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Shots - Health Blog
11:19 am
Fri April 13, 2012

Port-Au-Prince: A City Of Millions, With No Sewer System

A makeshift latrine hangs over the water at the edge of Cite de Dieu, a slum in Port-au-Prince, Haiti.
John W. Poole / NPR

Originally published on Tue January 29, 2013 5:55 pm

Port-au-Prince is about the size of Chicago. But it doesn't have a sewer system. It's one of the largest cities in the world without one.

That's a big problem, but never more so than during a time of cholera.

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The Two-Way
10:58 am
Fri April 13, 2012

Obamas And Bidens Release 2011 Tax Returns

The White House just posted word that President Obama and first lady Michelle Obama filed 2011 tax returns showing an "adjusted gross income of $789,674" and that they paid "$162,074 in total [federal] tax." That works out to about 20.5 percent of the AGI.

About half of the first family's income was from the president's salary. The rest came from royalties generated by his books. According to the White House:

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The Two-Way
10:40 am
Fri April 13, 2012

Slain New Hampshire Police Chief Was One Week From Retirement

Greenland Police Chief Michael Maloney, who was killed Thursday.
Greenland N.H. Police Department AP

Originally published on Fri April 13, 2012 10:41 am

One week from today, Chief Michael Maloney was due to retire from the Greenland, N.H., police department.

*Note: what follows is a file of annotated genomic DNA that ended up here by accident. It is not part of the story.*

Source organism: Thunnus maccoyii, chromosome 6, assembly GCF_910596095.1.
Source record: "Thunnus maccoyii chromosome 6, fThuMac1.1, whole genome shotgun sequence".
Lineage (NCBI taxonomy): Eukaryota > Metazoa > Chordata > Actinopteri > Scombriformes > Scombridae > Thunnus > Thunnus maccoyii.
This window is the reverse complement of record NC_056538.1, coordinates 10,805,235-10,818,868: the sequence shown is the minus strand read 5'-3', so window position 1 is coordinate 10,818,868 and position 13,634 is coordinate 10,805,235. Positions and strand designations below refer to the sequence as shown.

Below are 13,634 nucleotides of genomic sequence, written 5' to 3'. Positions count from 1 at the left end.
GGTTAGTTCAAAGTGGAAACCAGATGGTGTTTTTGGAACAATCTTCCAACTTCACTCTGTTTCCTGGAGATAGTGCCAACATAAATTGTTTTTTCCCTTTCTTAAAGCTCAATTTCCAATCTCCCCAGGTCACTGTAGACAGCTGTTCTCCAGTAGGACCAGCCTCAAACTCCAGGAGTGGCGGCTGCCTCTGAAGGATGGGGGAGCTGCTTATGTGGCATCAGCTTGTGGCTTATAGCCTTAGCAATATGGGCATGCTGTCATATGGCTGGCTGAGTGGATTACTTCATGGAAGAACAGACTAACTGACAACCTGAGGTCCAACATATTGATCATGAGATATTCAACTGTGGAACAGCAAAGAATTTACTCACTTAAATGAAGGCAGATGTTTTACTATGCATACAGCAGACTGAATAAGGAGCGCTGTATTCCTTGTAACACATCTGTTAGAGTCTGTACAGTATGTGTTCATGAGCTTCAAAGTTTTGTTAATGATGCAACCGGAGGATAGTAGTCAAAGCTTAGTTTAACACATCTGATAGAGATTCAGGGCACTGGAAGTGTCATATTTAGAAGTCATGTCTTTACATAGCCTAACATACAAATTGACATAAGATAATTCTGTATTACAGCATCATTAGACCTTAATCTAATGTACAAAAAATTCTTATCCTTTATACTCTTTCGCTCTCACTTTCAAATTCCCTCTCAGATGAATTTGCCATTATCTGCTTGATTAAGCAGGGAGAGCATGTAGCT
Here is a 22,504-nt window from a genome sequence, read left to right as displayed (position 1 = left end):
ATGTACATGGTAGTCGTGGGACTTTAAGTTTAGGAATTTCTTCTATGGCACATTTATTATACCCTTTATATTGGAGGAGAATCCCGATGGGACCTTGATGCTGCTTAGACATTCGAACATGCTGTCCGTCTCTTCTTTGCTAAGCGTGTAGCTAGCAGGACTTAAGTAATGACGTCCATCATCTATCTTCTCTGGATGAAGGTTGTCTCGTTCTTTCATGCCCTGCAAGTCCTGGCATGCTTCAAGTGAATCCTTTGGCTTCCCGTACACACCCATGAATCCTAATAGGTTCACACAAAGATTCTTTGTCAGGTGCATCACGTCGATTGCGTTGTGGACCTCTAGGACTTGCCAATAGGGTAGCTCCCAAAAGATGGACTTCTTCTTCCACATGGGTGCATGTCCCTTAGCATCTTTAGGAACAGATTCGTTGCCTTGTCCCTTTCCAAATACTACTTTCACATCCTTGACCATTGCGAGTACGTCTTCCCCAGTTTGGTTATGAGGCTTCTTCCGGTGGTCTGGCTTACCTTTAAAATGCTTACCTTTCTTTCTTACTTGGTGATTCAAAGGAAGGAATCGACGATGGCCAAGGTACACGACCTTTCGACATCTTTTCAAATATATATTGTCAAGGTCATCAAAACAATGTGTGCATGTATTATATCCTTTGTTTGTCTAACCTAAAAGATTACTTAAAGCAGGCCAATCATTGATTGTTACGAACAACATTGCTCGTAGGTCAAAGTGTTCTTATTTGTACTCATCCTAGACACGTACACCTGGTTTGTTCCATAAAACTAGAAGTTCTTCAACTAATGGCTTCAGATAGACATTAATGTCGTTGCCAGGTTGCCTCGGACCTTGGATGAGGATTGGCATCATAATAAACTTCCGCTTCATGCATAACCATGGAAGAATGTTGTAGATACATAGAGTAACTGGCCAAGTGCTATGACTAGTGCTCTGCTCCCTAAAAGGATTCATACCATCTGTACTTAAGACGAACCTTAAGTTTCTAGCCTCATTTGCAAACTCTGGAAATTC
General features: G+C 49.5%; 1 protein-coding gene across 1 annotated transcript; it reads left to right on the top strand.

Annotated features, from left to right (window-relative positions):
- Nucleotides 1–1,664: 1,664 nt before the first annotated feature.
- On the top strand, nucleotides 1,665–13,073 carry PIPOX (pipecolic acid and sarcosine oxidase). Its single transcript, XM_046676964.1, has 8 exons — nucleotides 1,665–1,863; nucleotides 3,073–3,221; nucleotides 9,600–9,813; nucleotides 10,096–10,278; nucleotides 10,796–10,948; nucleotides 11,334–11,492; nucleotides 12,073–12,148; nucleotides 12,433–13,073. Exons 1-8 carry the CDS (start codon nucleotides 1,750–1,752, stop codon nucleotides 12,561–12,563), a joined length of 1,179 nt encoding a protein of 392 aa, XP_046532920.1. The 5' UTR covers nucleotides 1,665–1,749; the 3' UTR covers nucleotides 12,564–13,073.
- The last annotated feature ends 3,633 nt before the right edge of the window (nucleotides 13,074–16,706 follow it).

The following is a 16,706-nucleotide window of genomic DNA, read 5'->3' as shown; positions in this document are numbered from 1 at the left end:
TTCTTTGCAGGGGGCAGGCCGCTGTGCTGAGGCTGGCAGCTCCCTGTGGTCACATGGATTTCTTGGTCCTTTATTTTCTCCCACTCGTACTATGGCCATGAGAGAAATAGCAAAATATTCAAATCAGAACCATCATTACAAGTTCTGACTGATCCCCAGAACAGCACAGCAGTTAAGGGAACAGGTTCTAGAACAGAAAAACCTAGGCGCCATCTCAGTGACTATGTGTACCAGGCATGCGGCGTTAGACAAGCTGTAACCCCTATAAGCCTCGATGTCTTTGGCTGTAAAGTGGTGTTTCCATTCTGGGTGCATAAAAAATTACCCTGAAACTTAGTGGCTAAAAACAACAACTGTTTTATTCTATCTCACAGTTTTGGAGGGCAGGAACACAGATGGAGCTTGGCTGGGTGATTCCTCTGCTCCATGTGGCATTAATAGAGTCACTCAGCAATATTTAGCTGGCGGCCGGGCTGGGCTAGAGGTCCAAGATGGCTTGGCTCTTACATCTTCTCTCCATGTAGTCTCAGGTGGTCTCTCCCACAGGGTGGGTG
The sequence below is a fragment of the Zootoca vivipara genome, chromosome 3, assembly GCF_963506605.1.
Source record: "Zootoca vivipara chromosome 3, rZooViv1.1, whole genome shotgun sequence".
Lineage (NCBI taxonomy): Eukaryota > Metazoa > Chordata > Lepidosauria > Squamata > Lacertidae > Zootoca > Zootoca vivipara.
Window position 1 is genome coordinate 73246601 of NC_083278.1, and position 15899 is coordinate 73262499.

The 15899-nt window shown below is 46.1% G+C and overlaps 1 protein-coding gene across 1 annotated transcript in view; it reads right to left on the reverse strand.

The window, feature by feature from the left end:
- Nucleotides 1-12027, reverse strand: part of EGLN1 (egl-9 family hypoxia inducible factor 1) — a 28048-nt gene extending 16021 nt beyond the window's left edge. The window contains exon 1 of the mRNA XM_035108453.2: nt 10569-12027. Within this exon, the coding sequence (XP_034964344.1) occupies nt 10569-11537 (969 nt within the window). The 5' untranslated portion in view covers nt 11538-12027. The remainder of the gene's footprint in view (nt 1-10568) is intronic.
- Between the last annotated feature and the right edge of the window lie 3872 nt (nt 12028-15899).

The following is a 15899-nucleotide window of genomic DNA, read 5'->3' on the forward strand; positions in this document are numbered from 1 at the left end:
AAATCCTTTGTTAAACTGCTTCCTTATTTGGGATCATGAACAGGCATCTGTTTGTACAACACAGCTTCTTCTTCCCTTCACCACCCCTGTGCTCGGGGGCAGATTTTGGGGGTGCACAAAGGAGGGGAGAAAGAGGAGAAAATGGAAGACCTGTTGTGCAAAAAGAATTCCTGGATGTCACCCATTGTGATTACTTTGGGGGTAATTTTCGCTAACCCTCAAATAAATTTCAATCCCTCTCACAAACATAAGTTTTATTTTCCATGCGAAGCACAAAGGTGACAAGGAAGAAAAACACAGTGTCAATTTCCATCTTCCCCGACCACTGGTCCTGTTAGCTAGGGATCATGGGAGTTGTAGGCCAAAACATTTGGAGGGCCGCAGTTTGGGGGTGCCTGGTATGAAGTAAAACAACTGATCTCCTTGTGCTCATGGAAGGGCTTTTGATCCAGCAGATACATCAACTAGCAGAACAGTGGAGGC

Thursday night, he was killed during a drug bust in which four officers were also wounded. The man authorities were trying to arrest, and a female acquaintance, were later found dead inside the home where the raid took place. Authorities believe they may have died in a murder-suicide.

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Television
10:40 am
Fri April 13, 2012

Lena Dunham's 'Girls' Navigate New York City Life

Girls has been compared to Sex and the City. The characters, played by Allison Williams, Jemima Kirke, Lena Dunham and Zosia Mamet, navigate the ups and downs of life in New York City.
HBO

This Sunday, HBO premieres a new comedy series that's written and directed by Lena Dunham, who grabbed the media spotlight in 2010 with her film Tiny Furniture. She's 25 years old now, and stars in this new TV series as well.

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Monkey See
10:21 am
Fri April 13, 2012

I Died On The Titanic

The cast and crew of Titanic, as pictured in my 2001-2002 yearbook. I'm standing in the third row back on the right side, in front of the "captain."
Courtesy of Dana Farrington

I died on the Titanic — in the musical, that is. Titanic opened on Broadway in 1997 and won five Tony Awards, including Best Musical.